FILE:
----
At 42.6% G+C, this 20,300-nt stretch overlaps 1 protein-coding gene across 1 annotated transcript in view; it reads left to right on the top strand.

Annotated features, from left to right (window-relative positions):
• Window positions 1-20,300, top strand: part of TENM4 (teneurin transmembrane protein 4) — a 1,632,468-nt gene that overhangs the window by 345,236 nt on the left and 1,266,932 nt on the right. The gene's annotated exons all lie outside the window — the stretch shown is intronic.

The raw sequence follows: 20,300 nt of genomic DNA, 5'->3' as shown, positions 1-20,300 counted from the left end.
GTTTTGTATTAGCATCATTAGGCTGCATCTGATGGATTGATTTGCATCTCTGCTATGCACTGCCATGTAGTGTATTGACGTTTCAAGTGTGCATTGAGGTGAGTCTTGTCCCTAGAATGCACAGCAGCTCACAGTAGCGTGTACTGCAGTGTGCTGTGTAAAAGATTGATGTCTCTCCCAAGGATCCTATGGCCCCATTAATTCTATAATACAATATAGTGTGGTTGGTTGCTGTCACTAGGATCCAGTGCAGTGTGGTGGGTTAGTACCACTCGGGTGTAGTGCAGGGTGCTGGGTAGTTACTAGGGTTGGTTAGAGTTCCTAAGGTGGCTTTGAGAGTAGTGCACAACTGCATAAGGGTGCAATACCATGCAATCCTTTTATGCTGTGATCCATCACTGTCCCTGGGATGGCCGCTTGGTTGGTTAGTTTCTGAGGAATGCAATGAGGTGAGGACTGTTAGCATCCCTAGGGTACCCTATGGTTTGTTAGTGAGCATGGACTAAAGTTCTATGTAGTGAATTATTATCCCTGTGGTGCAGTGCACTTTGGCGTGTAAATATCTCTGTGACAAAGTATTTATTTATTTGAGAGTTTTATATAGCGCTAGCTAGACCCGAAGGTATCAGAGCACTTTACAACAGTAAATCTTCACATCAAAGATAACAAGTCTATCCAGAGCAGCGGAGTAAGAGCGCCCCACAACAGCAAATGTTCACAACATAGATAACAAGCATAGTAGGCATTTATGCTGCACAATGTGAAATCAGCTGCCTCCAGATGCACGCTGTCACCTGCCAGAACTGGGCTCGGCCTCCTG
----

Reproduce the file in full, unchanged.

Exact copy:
At 42.6% G+C, this 20,300-nt stretch overlaps 1 protein-coding gene across 1 annotated transcript in view; it reads left to right on the top strand.

Annotated features, from left to right (window-relative positions):
• Window positions 1-20,300, top strand: part of TENM4 (teneurin transmembrane protein 4) — a 1,632,468-nt gene that overhangs the window by 345,236 nt on the left and 1,266,932 nt on the right. The gene's annotated exons all lie outside the window — the stretch shown is intronic.

The raw sequence follows: 20,300 nt of genomic DNA, 5'->3' as shown, positions 1-20,300 counted from the left end.
GTTTTGTATTAGCATCATTAGGCTGCATCTGATGGATTGATTTGCATCTCTGCTATGCACTGCCATGTAGTGTATTGACGTTTCAAGTGTGCATTGAGGTGAGTCTTGTCCCTAGAATGCACAGCAGCTCACAGTAGCGTGTACTGCAGTGTGCTGTGTAAAAGATTGATGTCTCTCCCAAGGATCCTATGGCCCCATTAATTCTATAATACAATATAGTGTGGTTGGTTGCTGTCACTAGGATCCAGTGCAGTGTGGTGGGTTAGTACCACTCGGGTGTAGTGCAGGGTGCTGGGTAGTTACTAGGGTTGGTTAGAGTTCCTAAGGTGGCTTTGAGAGTAGTGCACAACTGCATAAGGGTGCAATACCATGCAATCCTTTTATGCTGTGATCCATCACTGTCCCTGGGATGGCCGCTTGGTTGGTTAGTTTCTGAGGAATGCAATGAGGTGAGGACTGTTAGCATCCCTAGGGTACCCTATGGTTTGTTAGTGAGCATGGACTAAAGTTCTATGTAGTGAATTATTATCCCTGTGGTGCAGTGCACTTTGGCGTGTAAATATCTCTGTGACAAAGTATTTATTTATTTGAGAGTTTTATATAGCGCTAGCTAGACCCGAAGGTATCAGAGCACTTTACAACAGTAAATCTTCACATCAAAGATAACAAGTCTATCCAGAGCAGCGGAGTAAGAGCGCCCCACAACAGCAAATGTTCACAACATAGATAACAAGCATAGTAGGCATTTATGCTGCACAATGTGAAATCAGCTGCCTCCAGATGCACGCTGTCACCTGCCAGAACTGGGCTCGGCCTCCTG